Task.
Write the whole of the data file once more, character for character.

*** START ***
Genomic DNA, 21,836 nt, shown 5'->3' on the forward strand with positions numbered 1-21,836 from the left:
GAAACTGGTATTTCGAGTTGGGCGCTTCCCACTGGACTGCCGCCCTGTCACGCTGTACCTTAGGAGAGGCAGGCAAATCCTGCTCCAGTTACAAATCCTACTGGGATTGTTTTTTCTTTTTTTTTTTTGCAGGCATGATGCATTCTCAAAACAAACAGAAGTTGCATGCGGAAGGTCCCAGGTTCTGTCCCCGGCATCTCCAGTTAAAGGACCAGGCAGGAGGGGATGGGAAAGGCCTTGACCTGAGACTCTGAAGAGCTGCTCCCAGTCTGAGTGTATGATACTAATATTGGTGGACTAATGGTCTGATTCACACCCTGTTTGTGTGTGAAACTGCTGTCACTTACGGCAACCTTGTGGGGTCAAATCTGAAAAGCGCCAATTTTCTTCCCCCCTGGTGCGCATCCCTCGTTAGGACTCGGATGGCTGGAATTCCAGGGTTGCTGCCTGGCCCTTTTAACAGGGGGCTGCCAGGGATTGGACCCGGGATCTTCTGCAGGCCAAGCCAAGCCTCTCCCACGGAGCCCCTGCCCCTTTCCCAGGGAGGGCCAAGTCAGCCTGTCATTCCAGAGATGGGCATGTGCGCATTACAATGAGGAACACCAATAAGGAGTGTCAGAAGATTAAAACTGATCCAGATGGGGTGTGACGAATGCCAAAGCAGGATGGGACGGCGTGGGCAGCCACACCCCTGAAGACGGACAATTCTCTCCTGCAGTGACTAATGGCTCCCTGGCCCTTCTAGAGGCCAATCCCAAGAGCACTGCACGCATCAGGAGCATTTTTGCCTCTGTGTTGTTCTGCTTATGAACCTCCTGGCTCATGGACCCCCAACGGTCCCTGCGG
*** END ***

Genomic DNA, 21,836 nt, shown 5'->3' on the forward strand with positions numbered 1-21,836 from the left:
GAAACTGGTATTTCGAGTTGGGCGCTTCCCACTGGACTGCCGCCCTGTCACGCTGTACCTTAGGAGAGGCAGGCAAATCCTGCTCCAGTTACAAATCCTACTGGGATTGTTTTTTCTTTTTTTTTTTTGCAGGCATGATGCATTCTCAAAACAAACAGAAGTTGCATGCGGAAGGTCCCAGGTTCTGTCCCCGGCATCTCCAGTTAAAGGACCAGGCAGGAGGGGATGGGAAAGGCCTTGACCTGAGACTCTGAAGAGCTGCTCCCAGTCTGAGTGTATGATACTAATATTGGTGGACTAATGGTCTGATTCACACCCTGTTTGTGTGTGAAACTGCTGTCACTTACGGCAACCTTGTGGGGTCAAATCTGAAAAGCGCCAATTTTCTTCCCCCCTGGTGCGCATCCCTCGTTAGGACTCGGATGGCTGGAATTCCAGGGTTGCTGCCTGGCCCTTTTAACAGGGGGCTGCCAGGGATTGGACCCGGGATCTTCTGCAGGCCAAGCCAAGCCTCTCCCACGGAGCCCCTGCCCCTTTCCCAGGGAGGGCCAAGTCAGCCTGTCATTCCAGAGATGGGCATGTGCGCATTACAATGAGGAACACCAATAAGGAGTGTCAGAAGATTAAAACTGATCCAGATGGGGTGTGACGAATGCCAAAGCAGGATGGGACGGCGTGGGCAGCCACACCCCTGAAGACGGACAATTCTCTCCTGCAGTGACTAATGGCTCCCTGGCCCTTCTAGAGGCCAATCCCAAGAGCACTGCACGCATCAGGAGCATTTTTGCCTCTGTGTTGTTCTGCTTATGAACCTCCTGGCTCATGGACCCCCAACGGTCCCTGCGG